One of my biggest life lessons came to realization when I was deeply unhappy. I was a world traveler. I went to all the coolest parties. I had plenty of friends. But I was the furthest thing from happy. It was hard to wake up because everyday felt the same. I was literally in my biggest funk. Reality finally hit me that I tied my happiness to a world I let others control. I lived on a whim and built my life’s foundation on everyone else’s dreams.

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It took me reaching my unhappiest to recognize I was headed in the wrong direction.

Although starting from square one (rock bottom) was one of the toughest decisions I made, it gave me the opportunity to realize that I have goals and I’m capable to reaching them, including become a writer. It’s my dream to write for LifeHack.org, and here I am!

Without a map, you are simply reacting to road signs and conditions. If my own journey taught me anything, it’s that I didn’t know what my goals and dreams were until I set a course and ended up hating where I arrived. Knowing what you don’t want is as fruitful as knowing what you want. Where are you headed next to reach your goals?

Featured photo credit: snapwiresnaps.tumblr.com via pexels.com

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Last Updated on November 20, 2018

10 Reasons Why New Year’s Resolutions Fail

10 Reasons Why New Year’s Resolutions Fail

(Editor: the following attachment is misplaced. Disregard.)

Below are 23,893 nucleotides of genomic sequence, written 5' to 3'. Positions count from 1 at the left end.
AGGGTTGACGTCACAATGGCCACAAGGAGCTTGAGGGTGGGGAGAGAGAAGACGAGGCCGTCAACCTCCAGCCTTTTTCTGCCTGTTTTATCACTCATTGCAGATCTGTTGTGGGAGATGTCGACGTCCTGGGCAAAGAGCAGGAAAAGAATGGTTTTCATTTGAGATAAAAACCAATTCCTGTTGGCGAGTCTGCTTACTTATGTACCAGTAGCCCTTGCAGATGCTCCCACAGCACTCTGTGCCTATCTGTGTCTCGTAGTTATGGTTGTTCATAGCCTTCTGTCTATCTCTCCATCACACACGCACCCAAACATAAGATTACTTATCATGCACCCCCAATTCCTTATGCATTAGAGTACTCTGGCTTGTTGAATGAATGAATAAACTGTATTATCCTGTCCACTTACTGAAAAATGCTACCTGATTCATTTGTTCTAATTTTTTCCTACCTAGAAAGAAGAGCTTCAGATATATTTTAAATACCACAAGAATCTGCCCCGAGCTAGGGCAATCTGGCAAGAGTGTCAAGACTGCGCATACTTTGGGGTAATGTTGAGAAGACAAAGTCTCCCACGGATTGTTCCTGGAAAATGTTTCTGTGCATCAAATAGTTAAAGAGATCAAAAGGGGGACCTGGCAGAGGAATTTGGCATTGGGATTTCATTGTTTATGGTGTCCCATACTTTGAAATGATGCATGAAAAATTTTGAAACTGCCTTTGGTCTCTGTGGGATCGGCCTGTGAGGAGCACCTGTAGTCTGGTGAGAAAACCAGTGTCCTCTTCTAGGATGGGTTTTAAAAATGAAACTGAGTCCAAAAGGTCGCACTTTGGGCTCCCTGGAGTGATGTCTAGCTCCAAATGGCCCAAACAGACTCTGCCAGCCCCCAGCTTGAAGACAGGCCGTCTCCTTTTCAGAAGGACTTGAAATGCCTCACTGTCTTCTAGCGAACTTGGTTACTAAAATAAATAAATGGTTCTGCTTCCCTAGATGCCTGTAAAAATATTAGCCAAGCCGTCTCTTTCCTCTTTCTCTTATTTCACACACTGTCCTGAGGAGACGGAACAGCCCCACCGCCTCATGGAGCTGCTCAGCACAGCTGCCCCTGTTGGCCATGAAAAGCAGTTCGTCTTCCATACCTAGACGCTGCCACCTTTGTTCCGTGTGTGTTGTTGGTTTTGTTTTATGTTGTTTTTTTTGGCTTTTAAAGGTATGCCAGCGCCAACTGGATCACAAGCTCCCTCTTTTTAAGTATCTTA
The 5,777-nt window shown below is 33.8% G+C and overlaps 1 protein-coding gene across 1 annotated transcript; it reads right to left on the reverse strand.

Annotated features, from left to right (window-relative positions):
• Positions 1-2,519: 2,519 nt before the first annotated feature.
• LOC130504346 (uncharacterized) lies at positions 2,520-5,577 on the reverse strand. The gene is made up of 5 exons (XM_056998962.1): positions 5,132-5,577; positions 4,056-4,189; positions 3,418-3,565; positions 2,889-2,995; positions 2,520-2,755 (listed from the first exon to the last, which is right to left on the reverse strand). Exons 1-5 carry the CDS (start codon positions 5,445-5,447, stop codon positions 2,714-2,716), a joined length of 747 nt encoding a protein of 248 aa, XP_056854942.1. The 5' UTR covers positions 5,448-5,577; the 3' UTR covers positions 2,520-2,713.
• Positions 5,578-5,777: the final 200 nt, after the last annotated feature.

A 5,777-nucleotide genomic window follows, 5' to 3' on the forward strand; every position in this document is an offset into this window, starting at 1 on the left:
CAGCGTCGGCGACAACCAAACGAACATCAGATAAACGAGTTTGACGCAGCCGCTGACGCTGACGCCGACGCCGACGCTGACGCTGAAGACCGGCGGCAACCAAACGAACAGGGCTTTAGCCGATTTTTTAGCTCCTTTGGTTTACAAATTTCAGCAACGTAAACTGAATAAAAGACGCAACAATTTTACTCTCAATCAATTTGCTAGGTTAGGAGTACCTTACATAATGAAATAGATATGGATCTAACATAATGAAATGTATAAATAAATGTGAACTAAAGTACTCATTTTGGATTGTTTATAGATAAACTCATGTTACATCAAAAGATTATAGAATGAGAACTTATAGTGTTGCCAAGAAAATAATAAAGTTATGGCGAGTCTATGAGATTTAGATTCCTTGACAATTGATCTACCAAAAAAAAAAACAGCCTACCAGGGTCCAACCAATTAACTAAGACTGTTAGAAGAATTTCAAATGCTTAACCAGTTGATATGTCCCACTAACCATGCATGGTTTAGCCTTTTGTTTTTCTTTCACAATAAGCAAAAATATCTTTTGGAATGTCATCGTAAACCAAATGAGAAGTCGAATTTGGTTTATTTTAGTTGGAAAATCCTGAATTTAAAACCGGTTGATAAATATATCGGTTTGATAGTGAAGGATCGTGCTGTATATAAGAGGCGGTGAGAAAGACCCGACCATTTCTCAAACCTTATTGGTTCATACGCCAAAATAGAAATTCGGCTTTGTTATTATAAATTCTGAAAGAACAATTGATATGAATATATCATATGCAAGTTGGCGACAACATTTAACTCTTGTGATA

A new year beautifully symbolizes a new chapter opening in the book that is your life. But while so many people like you aspire to achieve ambitious goals, only 12% of you will ever experience the taste of victory. Sound bad? It is. 156 million people (that’s 156,000,000) will probably give up on their resolution before you can say “confetti.” Keep on reading to learn why New Year’s resolutions fail (and how to succeed).

Note: Since losing weight is the most common New Year’s resolution, I chose to focus on weight loss (but these principles can be applied to just about any goal you think of — make it work for you!).

1. You’re treating a marathon like a sprint.

Slow and steady habit change might not be sexy, but it’s a lot more effective than the “I want it ALL and I want it NOW!” mentality. Small changes stick better because they aren’t intimidating (if you do it right, you’ll barely even notice them!).